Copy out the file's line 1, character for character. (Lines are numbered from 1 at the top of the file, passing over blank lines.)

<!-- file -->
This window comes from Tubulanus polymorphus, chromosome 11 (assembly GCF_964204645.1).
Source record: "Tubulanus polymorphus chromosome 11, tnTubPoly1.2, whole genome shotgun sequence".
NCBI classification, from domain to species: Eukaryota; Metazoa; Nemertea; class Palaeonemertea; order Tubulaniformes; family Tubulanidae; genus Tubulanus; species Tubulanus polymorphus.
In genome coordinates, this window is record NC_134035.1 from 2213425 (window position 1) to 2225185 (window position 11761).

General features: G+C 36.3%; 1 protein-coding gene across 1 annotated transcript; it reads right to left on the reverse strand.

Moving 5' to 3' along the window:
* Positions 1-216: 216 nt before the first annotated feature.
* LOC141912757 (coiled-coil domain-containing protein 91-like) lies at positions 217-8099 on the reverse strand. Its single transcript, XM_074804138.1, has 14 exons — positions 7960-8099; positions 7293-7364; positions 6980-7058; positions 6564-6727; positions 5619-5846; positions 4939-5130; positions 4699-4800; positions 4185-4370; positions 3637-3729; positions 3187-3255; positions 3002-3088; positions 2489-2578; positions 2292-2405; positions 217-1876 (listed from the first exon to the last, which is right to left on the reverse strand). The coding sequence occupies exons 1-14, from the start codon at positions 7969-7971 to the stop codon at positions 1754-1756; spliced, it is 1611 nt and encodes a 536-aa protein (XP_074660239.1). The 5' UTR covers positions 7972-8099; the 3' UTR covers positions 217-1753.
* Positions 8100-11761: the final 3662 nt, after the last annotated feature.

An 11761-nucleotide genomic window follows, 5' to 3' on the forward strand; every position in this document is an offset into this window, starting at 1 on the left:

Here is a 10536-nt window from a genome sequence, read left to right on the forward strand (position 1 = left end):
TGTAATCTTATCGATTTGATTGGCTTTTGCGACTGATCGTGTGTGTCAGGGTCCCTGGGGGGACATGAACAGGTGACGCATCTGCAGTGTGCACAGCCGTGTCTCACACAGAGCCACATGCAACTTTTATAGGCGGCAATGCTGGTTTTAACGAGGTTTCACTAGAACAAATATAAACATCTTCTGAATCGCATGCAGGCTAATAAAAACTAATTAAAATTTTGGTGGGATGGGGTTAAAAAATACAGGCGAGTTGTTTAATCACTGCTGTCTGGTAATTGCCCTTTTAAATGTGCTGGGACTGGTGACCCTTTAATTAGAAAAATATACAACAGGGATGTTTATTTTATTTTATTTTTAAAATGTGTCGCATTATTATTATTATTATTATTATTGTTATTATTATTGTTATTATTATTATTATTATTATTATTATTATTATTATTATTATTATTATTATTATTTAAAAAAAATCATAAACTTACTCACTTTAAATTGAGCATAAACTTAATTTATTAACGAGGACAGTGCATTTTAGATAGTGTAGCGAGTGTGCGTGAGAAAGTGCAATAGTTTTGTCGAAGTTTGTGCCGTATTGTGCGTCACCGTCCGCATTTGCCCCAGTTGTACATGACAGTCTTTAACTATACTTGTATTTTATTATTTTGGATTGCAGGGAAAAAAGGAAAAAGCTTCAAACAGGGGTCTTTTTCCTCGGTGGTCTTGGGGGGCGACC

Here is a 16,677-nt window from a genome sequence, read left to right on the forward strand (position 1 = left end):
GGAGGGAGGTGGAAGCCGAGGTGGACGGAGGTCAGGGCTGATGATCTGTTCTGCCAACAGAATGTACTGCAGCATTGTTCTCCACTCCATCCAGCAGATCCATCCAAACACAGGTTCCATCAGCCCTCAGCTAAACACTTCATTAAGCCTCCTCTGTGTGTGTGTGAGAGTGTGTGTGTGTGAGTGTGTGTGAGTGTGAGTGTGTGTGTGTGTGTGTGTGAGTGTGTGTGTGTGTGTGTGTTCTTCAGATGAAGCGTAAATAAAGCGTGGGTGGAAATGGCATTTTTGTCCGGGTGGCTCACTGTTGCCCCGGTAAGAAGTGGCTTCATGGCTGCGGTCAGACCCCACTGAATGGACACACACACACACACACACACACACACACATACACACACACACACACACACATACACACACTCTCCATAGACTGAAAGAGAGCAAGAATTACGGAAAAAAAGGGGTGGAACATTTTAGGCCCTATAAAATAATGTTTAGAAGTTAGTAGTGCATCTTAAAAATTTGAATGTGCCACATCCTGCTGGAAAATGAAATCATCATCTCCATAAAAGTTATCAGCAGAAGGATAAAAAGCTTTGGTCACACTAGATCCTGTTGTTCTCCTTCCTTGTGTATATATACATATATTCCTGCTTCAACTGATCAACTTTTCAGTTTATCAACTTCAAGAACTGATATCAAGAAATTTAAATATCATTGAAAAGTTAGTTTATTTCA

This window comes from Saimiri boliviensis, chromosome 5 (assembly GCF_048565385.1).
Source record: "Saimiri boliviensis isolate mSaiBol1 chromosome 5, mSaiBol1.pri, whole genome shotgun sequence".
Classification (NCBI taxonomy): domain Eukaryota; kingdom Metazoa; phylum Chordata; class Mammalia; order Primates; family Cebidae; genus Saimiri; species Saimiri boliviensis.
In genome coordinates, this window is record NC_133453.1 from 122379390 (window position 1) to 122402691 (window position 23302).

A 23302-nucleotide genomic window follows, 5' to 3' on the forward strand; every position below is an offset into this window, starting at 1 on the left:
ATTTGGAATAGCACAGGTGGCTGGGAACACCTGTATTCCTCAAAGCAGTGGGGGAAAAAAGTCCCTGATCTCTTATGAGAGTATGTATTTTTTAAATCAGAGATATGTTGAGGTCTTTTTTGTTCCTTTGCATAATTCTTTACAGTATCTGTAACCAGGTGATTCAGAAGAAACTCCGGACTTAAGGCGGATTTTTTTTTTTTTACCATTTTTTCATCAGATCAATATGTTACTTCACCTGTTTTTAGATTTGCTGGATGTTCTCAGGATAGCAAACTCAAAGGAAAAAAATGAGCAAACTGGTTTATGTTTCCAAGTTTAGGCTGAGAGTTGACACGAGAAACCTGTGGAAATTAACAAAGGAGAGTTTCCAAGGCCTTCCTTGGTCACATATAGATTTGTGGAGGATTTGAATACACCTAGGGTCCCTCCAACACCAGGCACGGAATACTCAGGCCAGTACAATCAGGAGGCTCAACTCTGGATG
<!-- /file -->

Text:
This window comes from Tubulanus polymorphus, chromosome 11 (assembly GCF_964204645.1).